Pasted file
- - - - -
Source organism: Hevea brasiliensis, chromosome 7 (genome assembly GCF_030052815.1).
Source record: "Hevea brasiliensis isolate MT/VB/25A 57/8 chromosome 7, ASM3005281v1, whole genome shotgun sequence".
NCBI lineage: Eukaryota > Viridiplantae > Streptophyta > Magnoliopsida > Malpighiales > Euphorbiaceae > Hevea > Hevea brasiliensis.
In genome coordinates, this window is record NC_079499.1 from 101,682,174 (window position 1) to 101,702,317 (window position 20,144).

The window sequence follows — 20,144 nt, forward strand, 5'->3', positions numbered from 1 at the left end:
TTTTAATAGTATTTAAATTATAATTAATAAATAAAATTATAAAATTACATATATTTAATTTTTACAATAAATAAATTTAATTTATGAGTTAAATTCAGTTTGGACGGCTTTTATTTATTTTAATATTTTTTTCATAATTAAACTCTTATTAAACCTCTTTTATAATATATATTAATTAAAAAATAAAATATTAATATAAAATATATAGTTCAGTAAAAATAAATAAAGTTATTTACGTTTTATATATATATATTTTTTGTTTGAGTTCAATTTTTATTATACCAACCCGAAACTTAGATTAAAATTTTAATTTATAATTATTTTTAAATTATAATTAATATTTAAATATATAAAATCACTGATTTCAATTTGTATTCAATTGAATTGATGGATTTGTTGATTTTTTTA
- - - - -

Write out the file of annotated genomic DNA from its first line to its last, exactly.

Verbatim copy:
Source organism: Hevea brasiliensis, chromosome 7 (genome assembly GCF_030052815.1).
Source record: "Hevea brasiliensis isolate MT/VB/25A 57/8 chromosome 7, ASM3005281v1, whole genome shotgun sequence".
NCBI lineage: Eukaryota > Viridiplantae > Streptophyta > Magnoliopsida > Malpighiales > Euphorbiaceae > Hevea > Hevea brasiliensis.
In genome coordinates, this window is record NC_079499.1 from 101,682,174 (window position 1) to 101,702,317 (window position 20,144).

The window sequence follows — 20,144 nt, forward strand, 5'->3', positions numbered from 1 at the left end:
TTTTAATAGTATTTAAATTATAATTAATAAATAAAATTATAAAATTACATATATTTAATTTTTACAATAAATAAATTTAATTTATGAGTTAAATTCAGTTTGGACGGCTTTTATTTATTTTAATATTTTTTTCATAATTAAACTCTTATTAAACCTCTTTTATAATATATATTAATTAAAAAATAAAATATTAATATAAAATATATAGTTCAGTAAAAATAAATAAAGTTATTTACGTTTTATATATATATATTTTTTGTTTGAGTTCAATTTTTATTATACCAACCCGAAACTTAGATTAAAATTTTAATTTATAATTATTTTTAAATTATAATTAATATTTAAATATATAAAATCACTGATTTCAATTTGTATTCAATTGAATTGATGGATTTGTTGATTTTTTTA